Magento 2: Was has changed for developers and shop operators

magento_logoMany had ceased to believe, but just before Christmas, Magento surprised the e-commerce community with the release of Magento 2.0 Beta. The new version of the most widely used e-commerce software has been available since the 17th of December and can be tested. But can iQuery and PHP5.5 offer any comfort for the loss of transparency and the open-source mindset? And what will change for shop operators?

New Javascript Library and PHP5.5

With Magento 2.0, the e-commerce solution distances itself from the prototype library and now relies entirely on jQuery. Additionally, frontend developers get a basic responsive template, which makes the implementation of online shops for mobile devices easier. The official support from PHP5.5 also promises high quality and stability, which should improve performance. There has been some critique for the continued use of Zend Framework 1, which some consider not to be promising for the future. On the other hand, backend developers can look forward to dependency injection. This does not only allow you to inject dependency, but to also manage it in a container. Because of this, Magento 1 extensions are largely incompatible with the 2.0 version, but PHP gains greater independence in software development. More development updates are with Magento directly.

It’s all open-source, isn’t it?

The blog Magneticians recently criticised the approach to open-source which stands behind Magento 2. Users can give simple input on the GitHub, but it is not worked through with enough transparency. In this way, users only find out about a problem once it has been fixed. Magenticians traced this lack of communication between developers and users back to Magento’s affiliation with eBay: developers can now only react with users. Interaction is not possible, which has a negative impact, especially in this era of social coding.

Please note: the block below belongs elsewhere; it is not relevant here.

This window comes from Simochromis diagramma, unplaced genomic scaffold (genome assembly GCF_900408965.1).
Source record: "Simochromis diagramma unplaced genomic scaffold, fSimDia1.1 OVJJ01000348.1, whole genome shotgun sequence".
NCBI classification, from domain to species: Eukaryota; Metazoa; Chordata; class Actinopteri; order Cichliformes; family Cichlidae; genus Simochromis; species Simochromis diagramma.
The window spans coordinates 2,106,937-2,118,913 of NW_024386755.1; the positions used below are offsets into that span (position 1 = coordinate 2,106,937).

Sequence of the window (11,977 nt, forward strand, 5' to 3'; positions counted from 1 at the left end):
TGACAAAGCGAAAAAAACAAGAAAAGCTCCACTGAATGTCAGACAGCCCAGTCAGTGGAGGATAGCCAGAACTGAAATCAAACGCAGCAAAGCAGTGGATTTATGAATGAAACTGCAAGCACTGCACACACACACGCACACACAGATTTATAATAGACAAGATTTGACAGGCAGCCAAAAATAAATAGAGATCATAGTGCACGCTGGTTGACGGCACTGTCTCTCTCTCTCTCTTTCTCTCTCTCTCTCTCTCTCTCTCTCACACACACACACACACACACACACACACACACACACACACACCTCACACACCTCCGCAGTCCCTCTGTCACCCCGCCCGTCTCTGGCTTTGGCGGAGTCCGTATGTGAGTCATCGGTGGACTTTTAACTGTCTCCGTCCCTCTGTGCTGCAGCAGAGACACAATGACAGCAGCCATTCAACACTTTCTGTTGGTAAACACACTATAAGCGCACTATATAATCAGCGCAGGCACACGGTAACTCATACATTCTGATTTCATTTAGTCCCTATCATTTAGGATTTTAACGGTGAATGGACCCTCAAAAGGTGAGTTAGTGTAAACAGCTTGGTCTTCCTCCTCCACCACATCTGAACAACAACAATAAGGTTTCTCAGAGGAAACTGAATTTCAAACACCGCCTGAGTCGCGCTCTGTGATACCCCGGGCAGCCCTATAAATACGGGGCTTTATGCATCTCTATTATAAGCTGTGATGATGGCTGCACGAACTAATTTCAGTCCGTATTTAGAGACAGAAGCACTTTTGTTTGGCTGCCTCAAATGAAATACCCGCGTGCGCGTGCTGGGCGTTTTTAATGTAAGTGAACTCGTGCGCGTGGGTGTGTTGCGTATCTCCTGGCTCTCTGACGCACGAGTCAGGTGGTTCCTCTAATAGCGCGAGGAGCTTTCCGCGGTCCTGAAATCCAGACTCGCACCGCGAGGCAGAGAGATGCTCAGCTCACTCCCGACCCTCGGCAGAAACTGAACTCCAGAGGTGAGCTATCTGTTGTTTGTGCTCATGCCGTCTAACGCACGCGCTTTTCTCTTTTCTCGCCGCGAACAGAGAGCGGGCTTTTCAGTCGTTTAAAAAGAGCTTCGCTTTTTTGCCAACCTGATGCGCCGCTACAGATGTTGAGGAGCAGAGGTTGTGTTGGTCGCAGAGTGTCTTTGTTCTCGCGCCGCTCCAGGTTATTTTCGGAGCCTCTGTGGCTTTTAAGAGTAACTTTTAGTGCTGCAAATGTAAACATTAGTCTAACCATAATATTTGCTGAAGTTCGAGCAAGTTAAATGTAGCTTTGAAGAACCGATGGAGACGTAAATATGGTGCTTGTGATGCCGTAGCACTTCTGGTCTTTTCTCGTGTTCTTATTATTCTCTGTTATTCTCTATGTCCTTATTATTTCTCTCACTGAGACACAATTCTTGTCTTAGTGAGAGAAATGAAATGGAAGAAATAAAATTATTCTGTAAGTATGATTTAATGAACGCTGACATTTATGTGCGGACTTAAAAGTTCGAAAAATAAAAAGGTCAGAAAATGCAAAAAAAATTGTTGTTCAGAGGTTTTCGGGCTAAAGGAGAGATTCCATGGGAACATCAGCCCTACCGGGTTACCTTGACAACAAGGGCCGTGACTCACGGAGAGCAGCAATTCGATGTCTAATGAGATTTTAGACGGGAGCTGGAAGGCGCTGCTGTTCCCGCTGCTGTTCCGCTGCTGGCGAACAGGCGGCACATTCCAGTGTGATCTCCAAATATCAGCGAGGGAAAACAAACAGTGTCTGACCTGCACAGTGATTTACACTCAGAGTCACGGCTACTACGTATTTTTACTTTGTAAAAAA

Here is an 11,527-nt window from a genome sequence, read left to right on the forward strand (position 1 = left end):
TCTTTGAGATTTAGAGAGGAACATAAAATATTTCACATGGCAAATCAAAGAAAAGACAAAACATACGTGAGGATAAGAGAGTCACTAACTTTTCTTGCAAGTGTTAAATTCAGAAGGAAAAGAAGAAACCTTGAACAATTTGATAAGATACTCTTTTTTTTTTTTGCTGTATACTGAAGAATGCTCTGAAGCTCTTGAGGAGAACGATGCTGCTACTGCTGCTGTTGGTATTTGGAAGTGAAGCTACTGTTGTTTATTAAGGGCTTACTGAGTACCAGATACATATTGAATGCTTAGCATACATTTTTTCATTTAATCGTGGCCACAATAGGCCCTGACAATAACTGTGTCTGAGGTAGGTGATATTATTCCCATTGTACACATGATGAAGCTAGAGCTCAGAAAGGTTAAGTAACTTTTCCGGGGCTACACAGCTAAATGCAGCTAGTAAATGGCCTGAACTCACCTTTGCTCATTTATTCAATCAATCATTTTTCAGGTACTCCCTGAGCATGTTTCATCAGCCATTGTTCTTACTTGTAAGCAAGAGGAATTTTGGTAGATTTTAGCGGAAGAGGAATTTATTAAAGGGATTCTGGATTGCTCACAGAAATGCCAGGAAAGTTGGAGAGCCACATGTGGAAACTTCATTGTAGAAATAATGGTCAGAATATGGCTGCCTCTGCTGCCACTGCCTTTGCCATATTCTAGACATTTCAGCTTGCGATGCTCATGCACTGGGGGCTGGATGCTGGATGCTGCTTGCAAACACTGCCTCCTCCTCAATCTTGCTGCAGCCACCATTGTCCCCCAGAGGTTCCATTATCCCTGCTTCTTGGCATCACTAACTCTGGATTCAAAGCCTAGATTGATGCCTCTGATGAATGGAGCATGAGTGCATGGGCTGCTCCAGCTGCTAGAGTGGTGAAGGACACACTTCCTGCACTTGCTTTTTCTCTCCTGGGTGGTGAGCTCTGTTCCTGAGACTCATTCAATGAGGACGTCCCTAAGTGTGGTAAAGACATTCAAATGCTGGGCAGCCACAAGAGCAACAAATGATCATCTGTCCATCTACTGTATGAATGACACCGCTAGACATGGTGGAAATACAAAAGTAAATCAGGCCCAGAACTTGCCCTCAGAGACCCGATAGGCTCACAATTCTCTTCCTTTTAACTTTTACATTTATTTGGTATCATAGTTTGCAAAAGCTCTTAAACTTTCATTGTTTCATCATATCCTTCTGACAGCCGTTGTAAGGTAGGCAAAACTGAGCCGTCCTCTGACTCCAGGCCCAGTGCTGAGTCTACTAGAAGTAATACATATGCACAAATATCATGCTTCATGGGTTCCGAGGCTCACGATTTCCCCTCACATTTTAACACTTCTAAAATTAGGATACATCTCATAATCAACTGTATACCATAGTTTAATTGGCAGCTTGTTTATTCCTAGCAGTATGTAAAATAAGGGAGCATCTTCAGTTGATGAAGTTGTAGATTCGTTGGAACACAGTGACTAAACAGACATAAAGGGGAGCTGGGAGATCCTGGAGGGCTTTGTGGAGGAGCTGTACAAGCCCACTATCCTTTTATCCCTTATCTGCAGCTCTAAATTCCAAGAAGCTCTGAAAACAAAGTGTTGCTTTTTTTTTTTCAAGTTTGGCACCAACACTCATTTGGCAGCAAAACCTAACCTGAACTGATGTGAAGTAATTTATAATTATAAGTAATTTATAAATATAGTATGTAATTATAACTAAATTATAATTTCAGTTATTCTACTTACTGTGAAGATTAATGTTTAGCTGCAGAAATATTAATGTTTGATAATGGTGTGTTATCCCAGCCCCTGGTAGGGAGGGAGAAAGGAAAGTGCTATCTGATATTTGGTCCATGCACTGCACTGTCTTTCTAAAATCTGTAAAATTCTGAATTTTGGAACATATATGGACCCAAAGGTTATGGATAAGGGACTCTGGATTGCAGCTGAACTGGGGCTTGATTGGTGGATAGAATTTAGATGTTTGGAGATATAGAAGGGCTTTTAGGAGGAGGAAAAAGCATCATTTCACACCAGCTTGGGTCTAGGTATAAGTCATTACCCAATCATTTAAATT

It’s simpler for shop operators

Not much has changed for shop operators, except improvements to usability. Happily, there are no nasty surprises or completely changed menus in the backend. As eBay daughter companies, Magento and PayPal are being brought even closer together, so the integration of PayPal into the shop should be extended without any serious problems. In addition to this, there are also improved analysis possibilities for the marketing department. The basic responsive template has already been mentioned which, above all, should bear fruits in e-commerce and simplify the development of mobile solutions.


At first glance, Magento 2 appears to have become more comprehensive and modern, but not more complex. There are several features for both front- and backend developers, such as the JavaScript library jQuery or the dependency injections. Shop operators, especially those whose online shop still hasn’t been implemented in responsive design, can look forward to easier implementation of mobile solutions. Some of the current critique is directed at the implementation of the open-source model: too little interaction between developers and users is creating frustration in the community.

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